P.S. I Like You(9)

By: Kasie West

“Thanks, Mom.”

“Don’t be a brat. I’m trying to help.”

I took my hands off my face and looked at her. “I know.”

“Tell me about the competition.”

I propped myself up on my elbows. “It’s through the Herberger Institute,” I began.

Isabel gasped, her dark eyes widening. “Oh wow. That’s really prestigious, Lil!”

I nodded and tugged on a split end of my hair, feeling nervous. “I know. Anyway, there’s a five-thousand-dollar prize, which would be so amazing, of course. But even better, the winner gets a three-week course with one of the professors.”

Isabel smiled. “That’s huge. Knowing a professor could help with admissions, right?”

I nodded. I was trying not to think too much about this fact. Not only would winning the contest get me some money to help pay for college, something my parents couldn’t afford to do, but it might help me get into the college music program that I’d been dreaming about for years.

“So share something with me. One song idea, at least?” Isabel pointed to my green-and-purple notebook that sat on top of my overnight bag on the floor.

I felt a wave of shyness and shrugged. “I have a couple ideas. I need to make them better. I do want to share, just not right now.”

She rolled her eyes then stood up to change into her pajamas. “Chicken.”

I threw one of my socks at her then collapsed back on her bed again, the ceiling poster taking over my view. She was right. I was a total chicken. “I think Einstein is judging me.”

“He probably is. Maybe he read your notebook.”

I laughed and went to get my own pajamas from my bag.

Isabel changed the subject so I didn’t have to. “One movie tonight or two?” That was code for “how long should we stay up?”

I smiled. “Two. We have all night.”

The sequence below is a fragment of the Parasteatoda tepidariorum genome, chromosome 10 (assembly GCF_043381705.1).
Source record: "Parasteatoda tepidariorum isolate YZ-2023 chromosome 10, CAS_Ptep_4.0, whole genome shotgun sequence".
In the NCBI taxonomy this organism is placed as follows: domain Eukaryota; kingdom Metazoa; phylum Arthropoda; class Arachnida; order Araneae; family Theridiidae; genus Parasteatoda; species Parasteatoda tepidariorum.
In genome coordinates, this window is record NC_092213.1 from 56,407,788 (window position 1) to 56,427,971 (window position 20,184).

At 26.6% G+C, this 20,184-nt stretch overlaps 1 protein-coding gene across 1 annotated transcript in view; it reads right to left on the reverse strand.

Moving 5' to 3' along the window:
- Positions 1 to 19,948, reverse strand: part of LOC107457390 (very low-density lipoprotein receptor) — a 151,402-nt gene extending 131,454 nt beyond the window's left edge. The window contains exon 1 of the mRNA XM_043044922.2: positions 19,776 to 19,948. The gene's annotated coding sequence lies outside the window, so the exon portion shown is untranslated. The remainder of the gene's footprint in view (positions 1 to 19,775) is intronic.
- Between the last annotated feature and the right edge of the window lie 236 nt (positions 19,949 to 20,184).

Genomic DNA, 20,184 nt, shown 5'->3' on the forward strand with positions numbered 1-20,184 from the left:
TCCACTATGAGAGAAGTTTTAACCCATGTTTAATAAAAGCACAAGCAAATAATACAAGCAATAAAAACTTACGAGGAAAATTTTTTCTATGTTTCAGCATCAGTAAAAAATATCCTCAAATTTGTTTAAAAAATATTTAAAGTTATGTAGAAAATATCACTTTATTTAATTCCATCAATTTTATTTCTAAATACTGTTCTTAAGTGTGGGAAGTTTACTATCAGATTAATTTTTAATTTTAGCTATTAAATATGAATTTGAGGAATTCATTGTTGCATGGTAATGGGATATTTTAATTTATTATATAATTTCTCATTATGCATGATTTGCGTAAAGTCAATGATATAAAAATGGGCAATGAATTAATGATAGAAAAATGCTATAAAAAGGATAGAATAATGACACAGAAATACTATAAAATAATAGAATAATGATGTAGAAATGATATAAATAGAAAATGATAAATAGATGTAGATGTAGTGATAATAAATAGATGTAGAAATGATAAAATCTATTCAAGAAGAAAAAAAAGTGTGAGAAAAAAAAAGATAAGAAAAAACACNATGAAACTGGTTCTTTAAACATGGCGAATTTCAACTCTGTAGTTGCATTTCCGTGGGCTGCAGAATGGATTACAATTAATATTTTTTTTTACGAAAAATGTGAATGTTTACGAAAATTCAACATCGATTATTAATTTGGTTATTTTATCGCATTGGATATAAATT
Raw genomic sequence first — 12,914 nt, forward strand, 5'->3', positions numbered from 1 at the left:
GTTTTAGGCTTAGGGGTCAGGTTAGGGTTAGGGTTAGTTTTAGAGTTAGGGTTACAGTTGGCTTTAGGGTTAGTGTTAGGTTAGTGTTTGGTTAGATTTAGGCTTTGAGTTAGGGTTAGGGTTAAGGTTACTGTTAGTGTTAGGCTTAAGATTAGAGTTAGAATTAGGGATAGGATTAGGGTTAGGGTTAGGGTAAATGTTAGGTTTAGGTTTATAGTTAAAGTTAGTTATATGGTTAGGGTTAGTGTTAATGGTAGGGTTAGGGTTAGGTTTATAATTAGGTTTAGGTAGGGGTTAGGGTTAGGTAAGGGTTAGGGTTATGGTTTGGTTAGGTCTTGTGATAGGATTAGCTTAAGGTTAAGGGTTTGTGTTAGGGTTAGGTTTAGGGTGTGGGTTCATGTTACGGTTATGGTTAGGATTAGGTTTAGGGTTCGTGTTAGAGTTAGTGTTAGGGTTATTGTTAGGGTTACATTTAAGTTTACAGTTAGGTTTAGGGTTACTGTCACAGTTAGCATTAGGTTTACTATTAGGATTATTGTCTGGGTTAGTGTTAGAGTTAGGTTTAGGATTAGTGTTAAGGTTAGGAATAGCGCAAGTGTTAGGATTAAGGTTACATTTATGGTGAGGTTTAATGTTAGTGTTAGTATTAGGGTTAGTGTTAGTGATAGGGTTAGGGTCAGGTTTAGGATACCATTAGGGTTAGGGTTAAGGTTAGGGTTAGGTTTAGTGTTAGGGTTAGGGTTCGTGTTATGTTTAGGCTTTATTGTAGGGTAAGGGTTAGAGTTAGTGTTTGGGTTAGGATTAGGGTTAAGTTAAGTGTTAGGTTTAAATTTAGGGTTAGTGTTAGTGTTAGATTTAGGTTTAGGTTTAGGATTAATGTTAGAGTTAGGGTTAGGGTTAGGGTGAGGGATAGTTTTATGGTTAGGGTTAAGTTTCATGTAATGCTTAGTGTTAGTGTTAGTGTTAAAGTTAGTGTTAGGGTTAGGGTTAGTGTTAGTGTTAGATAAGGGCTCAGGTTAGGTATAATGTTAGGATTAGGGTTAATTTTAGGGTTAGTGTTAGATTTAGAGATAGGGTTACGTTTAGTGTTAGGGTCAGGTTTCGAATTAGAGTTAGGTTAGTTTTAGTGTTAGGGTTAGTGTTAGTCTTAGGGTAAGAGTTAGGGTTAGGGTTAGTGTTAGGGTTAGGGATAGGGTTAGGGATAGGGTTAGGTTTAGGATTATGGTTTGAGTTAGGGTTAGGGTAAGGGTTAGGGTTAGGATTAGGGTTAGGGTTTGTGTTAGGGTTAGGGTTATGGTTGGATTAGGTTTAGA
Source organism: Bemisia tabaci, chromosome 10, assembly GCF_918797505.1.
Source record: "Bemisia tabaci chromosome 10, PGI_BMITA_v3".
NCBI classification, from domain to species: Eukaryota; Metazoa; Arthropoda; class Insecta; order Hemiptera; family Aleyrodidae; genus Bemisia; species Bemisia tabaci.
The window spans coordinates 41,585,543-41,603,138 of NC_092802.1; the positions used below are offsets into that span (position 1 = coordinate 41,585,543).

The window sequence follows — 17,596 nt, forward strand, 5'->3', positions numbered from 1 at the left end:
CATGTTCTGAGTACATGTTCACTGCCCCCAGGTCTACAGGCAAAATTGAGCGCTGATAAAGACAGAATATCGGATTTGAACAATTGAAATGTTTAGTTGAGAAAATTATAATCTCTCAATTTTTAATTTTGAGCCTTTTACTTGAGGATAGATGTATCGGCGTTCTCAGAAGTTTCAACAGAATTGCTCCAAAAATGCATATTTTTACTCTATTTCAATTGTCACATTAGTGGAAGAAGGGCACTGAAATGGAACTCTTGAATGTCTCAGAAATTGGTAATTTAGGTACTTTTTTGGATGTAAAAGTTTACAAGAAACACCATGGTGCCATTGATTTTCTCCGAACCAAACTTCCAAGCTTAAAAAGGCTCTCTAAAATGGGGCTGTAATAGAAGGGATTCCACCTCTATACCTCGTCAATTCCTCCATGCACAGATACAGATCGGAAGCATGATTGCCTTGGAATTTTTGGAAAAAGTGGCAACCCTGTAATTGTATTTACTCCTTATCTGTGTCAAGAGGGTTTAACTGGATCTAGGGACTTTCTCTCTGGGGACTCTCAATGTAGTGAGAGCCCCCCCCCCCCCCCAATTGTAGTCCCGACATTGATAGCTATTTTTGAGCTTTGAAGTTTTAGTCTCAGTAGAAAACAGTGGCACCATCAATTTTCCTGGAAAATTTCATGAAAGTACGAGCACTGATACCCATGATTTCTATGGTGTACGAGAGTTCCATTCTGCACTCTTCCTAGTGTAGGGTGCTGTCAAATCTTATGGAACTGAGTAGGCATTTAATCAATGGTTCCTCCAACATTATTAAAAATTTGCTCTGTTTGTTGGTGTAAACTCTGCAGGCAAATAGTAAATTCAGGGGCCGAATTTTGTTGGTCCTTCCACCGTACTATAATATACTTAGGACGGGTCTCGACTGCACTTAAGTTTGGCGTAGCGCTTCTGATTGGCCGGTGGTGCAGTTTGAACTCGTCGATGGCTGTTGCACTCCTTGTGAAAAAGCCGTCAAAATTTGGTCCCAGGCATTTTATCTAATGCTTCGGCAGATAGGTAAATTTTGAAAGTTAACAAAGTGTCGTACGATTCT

My phone buzzed against my thigh and I sat up on Isabel’s pullout couch, disoriented for a moment. The television hummed blue in front of me. Pale morning light shone through the cracks of the blinds. My phone stopped buzzing, then ten seconds later began again.

“Hello?” I answered groggily.

“Lily.” It was my dad. “Your brother’s last soccer game is today. I know you said you wanted to go to one. Just wanted to give you the opportunity.”

“What time is the game?”

“At eight. As in, thirty minutes from now.”

I yawned. Isabel and I hadn’t fallen asleep until after three a.m. But I tried to pull myself together. “Yes, I want to go.”

“Okay, I’ll pick you up on the way in twenty minutes.”


“Who was it?” Isabel moaned from her bed. She sat up, her normally perfectly spiraled black curls smashed flat against her head.

I tried to tame my own hair, which always became more crazy curls than soft waves in the mornings.

“My dad. Go back to sleep. I have to run.”

“What? Why? What about pancakes?”

“Next time. Thing Two has a soccer game I forgot about.”

“He always has a soccer game.”

“I haven’t been to one yet this year. I promised him I would.”

Isabel plopped back down on her pillow, her eyes already closed. “Okay. See you Monday.”

It took me four minutes to see it on Monday. I had unloaded my book, pencil, and single sheet of paper. Mr. Ortega had begun his lecture. My eyes went to the lyric I had written on the desk Friday. That’s when I saw a line beneath mine written in blocky handwriting.

For the night will soon bring back its shadows.

It was the next line of the song. What? I was confused. Someone else that went to this school had actually heard one of my favorite indie songs? Apparently I wasn’t the only one bored in this class.

I smiled and then quickly wrote beneath the line:

Blackout rocks. I want to be Lyssa Primm when I grow up. I’m impressed you know them.

I wondered how often the janitors wiped down these desks. That message probably wouldn’t even make it to its intended target. It didn’t matter, though; just knowing someone else in this school had excellent taste in music made me happy. I wondered if I knew them. Morris High wasn’t a small school. But only the juniors used the Chemistry room—which ruled out the person I would’ve thought of right away—Lucas. He seemed like he might’ve been just as into obscure bands as I was. But he was a senior. That was just wishful thinking anyway. The odds it was someone I knew were low.

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